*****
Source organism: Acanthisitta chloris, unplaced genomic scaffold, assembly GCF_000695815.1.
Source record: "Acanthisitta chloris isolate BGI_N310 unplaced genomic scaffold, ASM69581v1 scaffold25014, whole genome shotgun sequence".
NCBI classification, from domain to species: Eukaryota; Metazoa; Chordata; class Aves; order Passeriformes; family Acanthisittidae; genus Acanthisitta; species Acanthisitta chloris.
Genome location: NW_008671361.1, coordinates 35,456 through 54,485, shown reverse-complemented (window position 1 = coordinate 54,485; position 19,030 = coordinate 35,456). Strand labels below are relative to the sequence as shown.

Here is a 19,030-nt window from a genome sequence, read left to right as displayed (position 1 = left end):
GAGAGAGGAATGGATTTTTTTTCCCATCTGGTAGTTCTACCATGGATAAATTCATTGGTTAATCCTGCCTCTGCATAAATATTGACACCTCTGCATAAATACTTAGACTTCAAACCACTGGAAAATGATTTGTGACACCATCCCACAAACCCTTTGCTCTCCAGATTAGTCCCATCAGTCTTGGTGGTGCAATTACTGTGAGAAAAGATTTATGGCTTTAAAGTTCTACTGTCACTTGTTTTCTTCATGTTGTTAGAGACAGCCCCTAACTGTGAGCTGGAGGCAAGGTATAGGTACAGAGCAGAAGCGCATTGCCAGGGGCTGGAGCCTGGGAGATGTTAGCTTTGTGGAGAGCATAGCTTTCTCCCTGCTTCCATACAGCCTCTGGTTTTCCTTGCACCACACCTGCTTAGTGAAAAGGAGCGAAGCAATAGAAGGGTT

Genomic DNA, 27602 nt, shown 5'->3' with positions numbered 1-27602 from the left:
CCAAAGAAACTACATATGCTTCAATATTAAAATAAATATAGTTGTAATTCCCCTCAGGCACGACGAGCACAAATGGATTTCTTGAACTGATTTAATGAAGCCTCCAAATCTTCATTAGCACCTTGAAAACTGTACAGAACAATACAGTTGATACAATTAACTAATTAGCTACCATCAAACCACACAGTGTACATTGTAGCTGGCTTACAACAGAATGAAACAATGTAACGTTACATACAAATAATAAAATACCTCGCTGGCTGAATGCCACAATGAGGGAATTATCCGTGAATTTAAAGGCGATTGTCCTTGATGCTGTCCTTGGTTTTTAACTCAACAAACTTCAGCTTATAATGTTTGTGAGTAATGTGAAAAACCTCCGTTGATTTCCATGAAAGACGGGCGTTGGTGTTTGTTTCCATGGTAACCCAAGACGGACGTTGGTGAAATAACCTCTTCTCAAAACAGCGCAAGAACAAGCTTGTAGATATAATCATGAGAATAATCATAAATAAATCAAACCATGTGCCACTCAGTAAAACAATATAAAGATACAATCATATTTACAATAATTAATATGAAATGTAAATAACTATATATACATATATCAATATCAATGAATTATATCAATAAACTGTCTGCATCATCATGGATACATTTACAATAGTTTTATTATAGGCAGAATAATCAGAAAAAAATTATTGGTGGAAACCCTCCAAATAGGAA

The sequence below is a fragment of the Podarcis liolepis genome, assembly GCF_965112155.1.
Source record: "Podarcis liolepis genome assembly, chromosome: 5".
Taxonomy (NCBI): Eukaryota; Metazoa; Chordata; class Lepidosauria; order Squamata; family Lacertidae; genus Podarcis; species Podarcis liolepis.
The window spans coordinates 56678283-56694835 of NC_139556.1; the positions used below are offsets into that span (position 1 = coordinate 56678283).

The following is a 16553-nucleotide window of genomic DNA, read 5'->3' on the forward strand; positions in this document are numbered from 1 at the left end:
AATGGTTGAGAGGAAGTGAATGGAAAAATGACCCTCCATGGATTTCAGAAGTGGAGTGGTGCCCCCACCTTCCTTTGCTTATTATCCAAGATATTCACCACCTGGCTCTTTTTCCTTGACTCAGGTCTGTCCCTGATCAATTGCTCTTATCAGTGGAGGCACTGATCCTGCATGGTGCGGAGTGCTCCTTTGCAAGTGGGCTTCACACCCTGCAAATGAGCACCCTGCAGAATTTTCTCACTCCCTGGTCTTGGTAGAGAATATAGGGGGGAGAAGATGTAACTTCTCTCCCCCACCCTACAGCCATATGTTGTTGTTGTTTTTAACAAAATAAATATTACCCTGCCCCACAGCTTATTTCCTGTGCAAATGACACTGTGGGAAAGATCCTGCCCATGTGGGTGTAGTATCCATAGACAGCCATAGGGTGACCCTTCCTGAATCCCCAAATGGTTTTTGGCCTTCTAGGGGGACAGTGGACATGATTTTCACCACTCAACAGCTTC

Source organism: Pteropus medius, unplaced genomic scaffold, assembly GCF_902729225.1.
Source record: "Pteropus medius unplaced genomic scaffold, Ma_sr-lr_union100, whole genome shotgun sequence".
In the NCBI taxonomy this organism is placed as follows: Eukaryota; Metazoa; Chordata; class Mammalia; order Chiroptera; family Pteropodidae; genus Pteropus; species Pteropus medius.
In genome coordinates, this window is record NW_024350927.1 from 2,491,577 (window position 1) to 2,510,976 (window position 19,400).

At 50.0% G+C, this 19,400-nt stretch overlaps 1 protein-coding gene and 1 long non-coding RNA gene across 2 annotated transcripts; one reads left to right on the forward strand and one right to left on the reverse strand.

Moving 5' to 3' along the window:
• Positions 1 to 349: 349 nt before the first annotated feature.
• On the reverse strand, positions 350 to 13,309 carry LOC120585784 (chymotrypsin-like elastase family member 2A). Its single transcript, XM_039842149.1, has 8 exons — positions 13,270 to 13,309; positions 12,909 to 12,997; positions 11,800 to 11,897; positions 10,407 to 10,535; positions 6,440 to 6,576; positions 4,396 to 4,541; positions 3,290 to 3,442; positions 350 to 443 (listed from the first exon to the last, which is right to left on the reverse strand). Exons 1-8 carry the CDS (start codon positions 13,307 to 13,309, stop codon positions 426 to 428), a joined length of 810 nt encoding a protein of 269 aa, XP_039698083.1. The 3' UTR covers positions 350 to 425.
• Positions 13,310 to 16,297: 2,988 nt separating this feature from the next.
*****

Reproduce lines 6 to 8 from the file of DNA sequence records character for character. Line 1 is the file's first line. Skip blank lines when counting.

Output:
GAGAGAGGAATGGATTTTTTTTCCCATCTGGTAGTTCTACCATGGATAAATTCATTGGTTAATCCTGCCTCTGCATAAATATTGACACCTCTGCATAAATACTTAGACTTCAAACCACTGGAAAATGATTTGTGACACCATCCCACAAACCCTTTGCTCTCCAGATTAGTCCCATCAGTCTTGGTGGTGCAATTACTGTGAGAAAAGATTTATGGCTTTAAAGTTCTACTGTCACTTGTTTTCTTCATGTTGTTAGAGACAGCCCCTAACTGTGAGCTGGAGGCAAGGTATAGGTACAGAGCAGAAGCGCATTGCCAGGGGCTGGAGCCTGGGAGATGTTAGCTTTGTGGAGAGCATAGCTTTCTCCCTGCTTCCATACAGCCTCTGGTTTTCCTTGCACCACACCTGCTTAGTGAAAAGGAGCGAAGCAATAGAAGGGTT

Genomic DNA, 27602 nt, shown 5'->3' with positions numbered 1-27602 from the left:
CCAAAGAAACTACATATGCTTCAATATTAAAATAAATATAGTTGTAATTCCCCTCAGGCACGACGAGCACAAATGGATTTCTTGAACTGATTTAATGAAGCCTCCAAATCTTCATTAGCACCTTGAAAACTGTACAGAACAATACAGTTGATACAATTAACTAATTAGCTACCATCAAACCACACAGTGTACATTGTAGCTGGCTTACAACAGAATGAAACAATGTAACGTTACATACAAATAATAAAATACCTCGCTGGCTGAATGCCACAATGAGGGAATTATCCGTGAATTTAAAGGCGATTGTCCTTGATGCTGTCCTTGGTTTTTAACTCAACAAACTTCAGCTTATAATGTTTGTGAGTAATGTGAAAAACCTCCGTTGATTTCCATGAAAGACGGGCGTTGGTGTTTGTTTCCATGGTAACCCAAGACGGACGTTGGTGAAATAACCTCTTCTCAAAACAGCGCAAGAACAAGCTTGTAGATATAATCATGAGAATAATCATAAATAAATCAAACCATGTGCCACTCAGTAAAACAATATAAAGATACAATCATATTTACAATAATTAATATGAAATGTAAATAACTATATATACATATATCAATATCAATGAATTATATCAATAAACTGTCTGCATCATCATGGATACATTTACAATAGTTTTATTATAGGCAGAATAATCAGAAAAAAATTATTGGTGGAAACCCTCCAAATAGGAA